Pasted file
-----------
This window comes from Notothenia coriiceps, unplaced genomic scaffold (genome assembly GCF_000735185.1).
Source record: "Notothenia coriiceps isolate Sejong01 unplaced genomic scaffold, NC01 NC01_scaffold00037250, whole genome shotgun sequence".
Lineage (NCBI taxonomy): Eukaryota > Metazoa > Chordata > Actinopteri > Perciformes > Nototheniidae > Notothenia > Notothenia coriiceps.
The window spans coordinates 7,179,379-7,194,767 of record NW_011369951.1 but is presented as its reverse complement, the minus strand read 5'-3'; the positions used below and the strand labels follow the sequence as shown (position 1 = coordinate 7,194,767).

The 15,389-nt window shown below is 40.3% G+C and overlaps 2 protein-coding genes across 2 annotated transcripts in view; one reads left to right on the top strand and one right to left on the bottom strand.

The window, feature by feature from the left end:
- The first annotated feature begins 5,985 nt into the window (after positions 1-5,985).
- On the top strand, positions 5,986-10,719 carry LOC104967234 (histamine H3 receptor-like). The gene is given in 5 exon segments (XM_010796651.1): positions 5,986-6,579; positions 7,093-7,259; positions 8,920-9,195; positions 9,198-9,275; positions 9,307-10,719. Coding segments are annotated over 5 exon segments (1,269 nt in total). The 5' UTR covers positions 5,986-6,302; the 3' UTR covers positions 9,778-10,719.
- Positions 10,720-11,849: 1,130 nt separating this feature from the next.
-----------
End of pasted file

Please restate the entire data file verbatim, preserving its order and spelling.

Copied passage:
This window comes from Notothenia coriiceps, unplaced genomic scaffold (genome assembly GCF_000735185.1).
Source record: "Notothenia coriiceps isolate Sejong01 unplaced genomic scaffold, NC01 NC01_scaffold00037250, whole genome shotgun sequence".
Lineage (NCBI taxonomy): Eukaryota > Metazoa > Chordata > Actinopteri > Perciformes > Nototheniidae > Notothenia > Notothenia coriiceps.
The window spans coordinates 7,179,379-7,194,767 of record NW_011369951.1 but is presented as its reverse complement, the minus strand read 5'-3'; the positions used below and the strand labels follow the sequence as shown (position 1 = coordinate 7,194,767).

The 15,389-nt window shown below is 40.3% G+C and overlaps 2 protein-coding genes across 2 annotated transcripts in view; one reads left to right on the top strand and one right to left on the bottom strand.

The window, feature by feature from the left end:
- The first annotated feature begins 5,985 nt into the window (after positions 1-5,985).
- On the top strand, positions 5,986-10,719 carry LOC104967234 (histamine H3 receptor-like). The gene is given in 5 exon segments (XM_010796651.1): positions 5,986-6,579; positions 7,093-7,259; positions 8,920-9,195; positions 9,198-9,275; positions 9,307-10,719. Coding segments are annotated over 5 exon segments (1,269 nt in total). The 5' UTR covers positions 5,986-6,302; the 3' UTR covers positions 9,778-10,719.
- Positions 10,720-11,849: 1,130 nt separating this feature from the next.